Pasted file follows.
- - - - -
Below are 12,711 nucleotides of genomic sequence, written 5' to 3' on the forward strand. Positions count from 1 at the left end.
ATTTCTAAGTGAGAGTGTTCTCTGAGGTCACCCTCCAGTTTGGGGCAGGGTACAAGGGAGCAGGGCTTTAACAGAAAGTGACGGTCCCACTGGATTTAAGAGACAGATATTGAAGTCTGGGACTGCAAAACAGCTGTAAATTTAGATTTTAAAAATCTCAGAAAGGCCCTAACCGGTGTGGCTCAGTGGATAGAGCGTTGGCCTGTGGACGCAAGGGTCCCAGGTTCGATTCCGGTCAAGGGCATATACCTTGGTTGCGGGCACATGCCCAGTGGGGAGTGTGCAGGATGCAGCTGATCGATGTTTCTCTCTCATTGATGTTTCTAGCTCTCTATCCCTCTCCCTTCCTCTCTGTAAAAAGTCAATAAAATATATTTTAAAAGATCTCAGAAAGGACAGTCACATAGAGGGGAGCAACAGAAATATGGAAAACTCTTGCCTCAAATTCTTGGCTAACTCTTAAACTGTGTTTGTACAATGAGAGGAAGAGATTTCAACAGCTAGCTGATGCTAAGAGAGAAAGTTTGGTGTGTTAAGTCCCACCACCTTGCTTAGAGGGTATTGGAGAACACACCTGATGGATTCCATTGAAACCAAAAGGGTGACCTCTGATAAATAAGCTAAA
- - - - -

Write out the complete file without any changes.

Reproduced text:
Below are 12,711 nucleotides of genomic sequence, written 5' to 3' on the forward strand. Positions count from 1 at the left end.
ATTTCTAAGTGAGAGTGTTCTCTGAGGTCACCCTCCAGTTTGGGGCAGGGTACAAGGGAGCAGGGCTTTAACAGAAAGTGACGGTCCCACTGGATTTAAGAGACAGATATTGAAGTCTGGGACTGCAAAACAGCTGTAAATTTAGATTTTAAAAATCTCAGAAAGGCCCTAACCGGTGTGGCTCAGTGGATAGAGCGTTGGCCTGTGGACGCAAGGGTCCCAGGTTCGATTCCGGTCAAGGGCATATACCTTGGTTGCGGGCACATGCCCAGTGGGGAGTGTGCAGGATGCAGCTGATCGATGTTTCTCTCTCATTGATGTTTCTAGCTCTCTATCCCTCTCCCTTCCTCTCTGTAAAAAGTCAATAAAATATATTTTAAAAGATCTCAGAAAGGACAGTCACATAGAGGGGAGCAACAGAAATATGGAAAACTCTTGCCTCAAATTCTTGGCTAACTCTTAAACTGTGTTTGTACAATGAGAGGAAGAGATTTCAACAGCTAGCTGATGCTAAGAGAGAAAGTTTGGTGTGTTAAGTCCCACCACCTTGCTTAGAGGGTATTGGAGAACACACCTGATGGATTCCATTGAAACCAAAAGGGTGACCTCTGATAAATAAGCTAAA